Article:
The Autumn Statement is a progress report from the Chancellor of the Exchequer telling the nation how the economy is performing.
The statement has become an important part of the government’s economic strategy after coming through several incarnations under different Chancellors.
In the 1990s, Tory Ken Clarke had a Summer Statement, while Gordon Brown favoured a pre-Budget report.
The original Autumn Statement instated in the Victorian era was more of a state of the nation report to update Parliament on how economic policy was progressing. The Chancellor reserved the spring Budget for tax and policy changes.
More recently, the Autumn Statement has morphed into a mid-term opportunity to tweak tax and economic policy.
Hammond and Osborne vie for Treasury jobs
Successive Chancellors have also announced future tax changes planned for 18 months or so down the line to soften the blow for voters.
Expect a flurry of tax and economic suggestions in the week or two running up to the statement, which is scheduled for 12.30pm on Wednesday, November 23, 2016, following Prime Minister’s Question Time or PMQs.
This will be the first statement by Chancellor Phillip Hammond after Prime Minister Theresa May sacked the incumbent George Osborne. Osborne took up his role in May 2010.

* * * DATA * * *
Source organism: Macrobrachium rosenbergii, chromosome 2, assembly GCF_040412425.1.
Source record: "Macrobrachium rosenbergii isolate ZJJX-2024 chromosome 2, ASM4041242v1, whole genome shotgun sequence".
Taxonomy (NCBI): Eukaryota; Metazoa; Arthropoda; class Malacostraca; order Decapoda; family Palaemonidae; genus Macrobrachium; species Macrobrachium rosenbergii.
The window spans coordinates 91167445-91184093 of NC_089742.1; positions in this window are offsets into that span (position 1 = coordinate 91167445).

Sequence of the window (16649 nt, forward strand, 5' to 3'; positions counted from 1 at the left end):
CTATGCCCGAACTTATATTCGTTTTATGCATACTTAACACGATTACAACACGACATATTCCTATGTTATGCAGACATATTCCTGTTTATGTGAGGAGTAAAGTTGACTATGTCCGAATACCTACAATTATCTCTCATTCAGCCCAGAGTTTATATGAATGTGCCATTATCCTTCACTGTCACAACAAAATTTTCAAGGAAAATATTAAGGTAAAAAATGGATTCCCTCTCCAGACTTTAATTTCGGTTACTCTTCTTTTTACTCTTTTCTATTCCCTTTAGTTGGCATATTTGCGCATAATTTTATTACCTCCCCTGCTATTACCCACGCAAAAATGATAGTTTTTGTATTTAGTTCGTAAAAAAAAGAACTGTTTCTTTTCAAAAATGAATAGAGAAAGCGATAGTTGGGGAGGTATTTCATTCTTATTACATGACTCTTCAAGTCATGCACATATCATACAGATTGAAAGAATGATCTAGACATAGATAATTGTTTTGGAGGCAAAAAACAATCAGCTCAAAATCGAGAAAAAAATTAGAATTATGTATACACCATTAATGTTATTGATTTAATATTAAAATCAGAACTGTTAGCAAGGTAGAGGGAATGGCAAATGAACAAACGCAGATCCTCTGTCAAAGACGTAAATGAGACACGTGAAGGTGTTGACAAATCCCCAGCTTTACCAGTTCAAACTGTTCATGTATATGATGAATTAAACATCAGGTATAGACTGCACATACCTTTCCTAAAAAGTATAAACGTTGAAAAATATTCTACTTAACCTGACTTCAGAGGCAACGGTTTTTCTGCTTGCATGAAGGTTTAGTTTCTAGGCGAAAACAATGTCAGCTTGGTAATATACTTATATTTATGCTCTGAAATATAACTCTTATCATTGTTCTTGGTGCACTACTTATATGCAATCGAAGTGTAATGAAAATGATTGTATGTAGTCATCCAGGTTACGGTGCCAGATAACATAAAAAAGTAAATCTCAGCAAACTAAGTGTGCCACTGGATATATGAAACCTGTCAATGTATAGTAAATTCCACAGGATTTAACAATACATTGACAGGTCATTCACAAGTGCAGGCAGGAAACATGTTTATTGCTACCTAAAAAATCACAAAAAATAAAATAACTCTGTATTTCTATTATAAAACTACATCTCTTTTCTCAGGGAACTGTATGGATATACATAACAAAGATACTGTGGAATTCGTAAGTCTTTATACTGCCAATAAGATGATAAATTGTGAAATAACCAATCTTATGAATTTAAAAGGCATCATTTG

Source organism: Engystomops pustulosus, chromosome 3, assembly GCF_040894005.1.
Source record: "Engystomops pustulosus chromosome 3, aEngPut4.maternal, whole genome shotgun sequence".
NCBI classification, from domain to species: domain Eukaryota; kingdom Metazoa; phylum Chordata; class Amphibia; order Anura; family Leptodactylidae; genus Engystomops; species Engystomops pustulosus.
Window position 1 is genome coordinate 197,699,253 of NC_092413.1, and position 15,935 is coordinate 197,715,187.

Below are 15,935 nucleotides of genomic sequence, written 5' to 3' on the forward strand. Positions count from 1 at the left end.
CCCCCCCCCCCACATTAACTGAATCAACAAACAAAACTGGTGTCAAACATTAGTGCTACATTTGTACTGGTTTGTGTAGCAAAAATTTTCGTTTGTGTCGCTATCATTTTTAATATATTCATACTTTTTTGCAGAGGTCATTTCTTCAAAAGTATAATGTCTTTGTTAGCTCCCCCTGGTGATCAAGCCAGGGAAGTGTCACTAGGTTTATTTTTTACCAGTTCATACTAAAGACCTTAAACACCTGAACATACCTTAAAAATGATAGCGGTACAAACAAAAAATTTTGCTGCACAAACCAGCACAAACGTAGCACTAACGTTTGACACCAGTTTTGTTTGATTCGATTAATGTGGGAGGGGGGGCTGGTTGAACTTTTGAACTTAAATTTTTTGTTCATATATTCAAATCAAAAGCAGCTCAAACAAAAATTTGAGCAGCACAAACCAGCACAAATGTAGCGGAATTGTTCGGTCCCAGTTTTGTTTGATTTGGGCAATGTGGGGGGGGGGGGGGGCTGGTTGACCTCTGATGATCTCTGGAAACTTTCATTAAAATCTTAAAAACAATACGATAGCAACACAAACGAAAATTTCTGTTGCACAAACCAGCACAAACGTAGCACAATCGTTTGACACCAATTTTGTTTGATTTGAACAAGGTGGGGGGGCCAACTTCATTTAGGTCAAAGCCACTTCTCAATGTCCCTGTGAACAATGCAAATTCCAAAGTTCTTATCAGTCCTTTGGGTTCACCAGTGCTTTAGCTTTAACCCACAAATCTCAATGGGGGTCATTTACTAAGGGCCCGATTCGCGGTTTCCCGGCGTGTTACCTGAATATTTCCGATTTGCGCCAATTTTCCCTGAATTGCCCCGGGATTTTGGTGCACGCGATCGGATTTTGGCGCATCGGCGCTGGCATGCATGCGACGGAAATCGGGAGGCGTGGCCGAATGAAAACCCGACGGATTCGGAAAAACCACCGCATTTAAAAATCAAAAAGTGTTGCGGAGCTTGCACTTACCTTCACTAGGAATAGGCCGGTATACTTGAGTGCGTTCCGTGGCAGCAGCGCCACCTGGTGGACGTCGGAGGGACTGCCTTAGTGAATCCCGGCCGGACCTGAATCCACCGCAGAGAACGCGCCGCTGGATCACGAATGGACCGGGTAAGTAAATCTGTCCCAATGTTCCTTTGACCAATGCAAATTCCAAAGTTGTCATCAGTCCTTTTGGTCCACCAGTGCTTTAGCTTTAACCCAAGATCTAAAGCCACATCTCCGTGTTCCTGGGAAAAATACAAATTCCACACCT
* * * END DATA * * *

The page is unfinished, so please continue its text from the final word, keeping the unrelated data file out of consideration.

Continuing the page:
It’s not the first time Osborne lost his job in favour of Hammond.
In May 2005, he handed his desk as Shadow Chief Secretary to the Treasury to him as well.
What will Hammond say?
No one knows what Hammond will say. Lobbyists will be asking for more spending on building homes and social services in a bid to ease the housing crisis and to lift the stress of years of austerity cuts on welfare budgets.
Osborne was in favour of lowering corporation tax to entice businesses to the UK from the European Union, but Hammond seems against that.
The problem is Hammond has yet to make any major public announcements, so this is the first chance to gauge how Britain will move ahead under May and her new government. However, their options are limited by how Britain will approach Brexit negotiations with the EU from next year.
He won’t want to rock the boat too much as the economy is in a reasonable state but Hammond will want to keep his powder dry to respond to the impact of Brexit talks.